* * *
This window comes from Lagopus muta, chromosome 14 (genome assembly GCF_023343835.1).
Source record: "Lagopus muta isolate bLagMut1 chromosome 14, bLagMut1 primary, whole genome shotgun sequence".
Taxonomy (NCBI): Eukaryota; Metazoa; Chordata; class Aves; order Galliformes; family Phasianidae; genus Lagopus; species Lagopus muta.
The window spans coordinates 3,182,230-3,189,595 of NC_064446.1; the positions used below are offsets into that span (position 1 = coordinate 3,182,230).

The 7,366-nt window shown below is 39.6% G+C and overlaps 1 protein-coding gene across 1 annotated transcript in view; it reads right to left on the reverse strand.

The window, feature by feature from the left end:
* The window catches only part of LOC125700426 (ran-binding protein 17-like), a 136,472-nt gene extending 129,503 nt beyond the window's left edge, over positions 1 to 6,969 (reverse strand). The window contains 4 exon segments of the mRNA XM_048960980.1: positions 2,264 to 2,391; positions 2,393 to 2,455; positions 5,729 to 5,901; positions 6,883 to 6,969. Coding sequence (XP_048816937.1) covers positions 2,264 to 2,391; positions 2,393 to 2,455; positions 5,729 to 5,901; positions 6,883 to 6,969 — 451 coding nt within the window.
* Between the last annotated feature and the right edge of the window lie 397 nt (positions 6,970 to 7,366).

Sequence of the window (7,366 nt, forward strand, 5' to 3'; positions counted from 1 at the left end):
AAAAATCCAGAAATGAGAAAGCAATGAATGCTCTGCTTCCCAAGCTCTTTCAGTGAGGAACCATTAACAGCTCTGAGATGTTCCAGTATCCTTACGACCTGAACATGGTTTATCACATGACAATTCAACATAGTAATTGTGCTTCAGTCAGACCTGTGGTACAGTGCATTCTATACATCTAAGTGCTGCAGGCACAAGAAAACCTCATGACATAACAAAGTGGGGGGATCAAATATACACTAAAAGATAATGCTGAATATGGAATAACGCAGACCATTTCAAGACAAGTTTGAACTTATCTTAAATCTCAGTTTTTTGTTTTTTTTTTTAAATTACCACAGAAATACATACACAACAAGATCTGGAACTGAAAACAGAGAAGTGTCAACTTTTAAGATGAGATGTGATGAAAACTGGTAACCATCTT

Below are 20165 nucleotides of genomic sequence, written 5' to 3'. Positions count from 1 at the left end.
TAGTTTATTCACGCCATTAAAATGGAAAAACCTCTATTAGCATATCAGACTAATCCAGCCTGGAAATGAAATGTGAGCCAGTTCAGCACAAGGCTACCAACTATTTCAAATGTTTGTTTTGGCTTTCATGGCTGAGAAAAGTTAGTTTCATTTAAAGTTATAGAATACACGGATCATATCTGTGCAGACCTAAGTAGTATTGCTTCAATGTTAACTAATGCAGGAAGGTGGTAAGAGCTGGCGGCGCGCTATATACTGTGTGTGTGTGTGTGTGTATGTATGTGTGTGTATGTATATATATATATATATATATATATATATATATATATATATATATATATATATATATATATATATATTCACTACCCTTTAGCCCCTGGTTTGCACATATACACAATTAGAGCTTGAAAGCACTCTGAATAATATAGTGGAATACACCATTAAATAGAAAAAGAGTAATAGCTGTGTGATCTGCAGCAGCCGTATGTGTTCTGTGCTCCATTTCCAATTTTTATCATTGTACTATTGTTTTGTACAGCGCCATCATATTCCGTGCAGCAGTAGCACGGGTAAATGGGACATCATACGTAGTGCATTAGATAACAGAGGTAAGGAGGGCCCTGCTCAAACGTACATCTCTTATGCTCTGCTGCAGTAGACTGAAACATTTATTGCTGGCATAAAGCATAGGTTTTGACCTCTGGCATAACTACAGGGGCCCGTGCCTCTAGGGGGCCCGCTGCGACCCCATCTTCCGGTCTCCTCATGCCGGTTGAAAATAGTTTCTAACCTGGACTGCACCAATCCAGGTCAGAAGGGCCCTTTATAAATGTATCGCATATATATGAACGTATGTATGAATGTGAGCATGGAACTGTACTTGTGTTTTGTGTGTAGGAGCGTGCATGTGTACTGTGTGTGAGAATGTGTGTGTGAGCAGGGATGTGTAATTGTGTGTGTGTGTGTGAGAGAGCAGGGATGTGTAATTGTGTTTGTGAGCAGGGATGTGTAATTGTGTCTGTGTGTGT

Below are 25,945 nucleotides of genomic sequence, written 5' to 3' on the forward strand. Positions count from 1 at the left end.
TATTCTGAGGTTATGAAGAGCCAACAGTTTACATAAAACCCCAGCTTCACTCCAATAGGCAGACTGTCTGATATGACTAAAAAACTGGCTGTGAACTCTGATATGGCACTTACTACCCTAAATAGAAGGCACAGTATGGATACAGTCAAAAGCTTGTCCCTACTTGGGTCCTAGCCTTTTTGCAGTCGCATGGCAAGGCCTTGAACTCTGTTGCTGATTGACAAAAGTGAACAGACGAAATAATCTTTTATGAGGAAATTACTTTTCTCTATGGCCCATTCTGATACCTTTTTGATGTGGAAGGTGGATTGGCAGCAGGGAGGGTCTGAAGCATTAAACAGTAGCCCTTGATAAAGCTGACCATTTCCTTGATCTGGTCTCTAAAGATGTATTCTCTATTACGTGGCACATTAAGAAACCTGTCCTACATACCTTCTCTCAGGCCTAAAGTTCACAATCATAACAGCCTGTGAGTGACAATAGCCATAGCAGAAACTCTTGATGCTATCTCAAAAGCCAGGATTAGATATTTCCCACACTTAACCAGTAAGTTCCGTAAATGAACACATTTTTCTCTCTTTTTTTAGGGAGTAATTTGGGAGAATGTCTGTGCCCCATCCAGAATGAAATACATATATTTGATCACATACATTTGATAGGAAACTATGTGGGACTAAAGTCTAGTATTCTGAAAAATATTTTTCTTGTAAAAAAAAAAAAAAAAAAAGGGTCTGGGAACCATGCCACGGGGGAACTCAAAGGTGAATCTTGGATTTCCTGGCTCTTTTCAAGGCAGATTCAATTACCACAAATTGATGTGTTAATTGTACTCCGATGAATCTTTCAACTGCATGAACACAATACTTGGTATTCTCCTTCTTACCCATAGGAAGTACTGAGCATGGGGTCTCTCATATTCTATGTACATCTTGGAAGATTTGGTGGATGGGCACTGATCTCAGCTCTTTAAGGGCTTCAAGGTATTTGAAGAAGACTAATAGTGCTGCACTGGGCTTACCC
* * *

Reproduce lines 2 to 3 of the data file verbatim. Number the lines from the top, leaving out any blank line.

Source record: "Lagopus muta isolate bLagMut1 chromosome 14, bLagMut1 primary, whole genome shotgun sequence".
Taxonomy (NCBI): Eukaryota; Metazoa; Chordata; class Aves; order Galliformes; family Phasianidae; genus Lagopus; species Lagopus muta.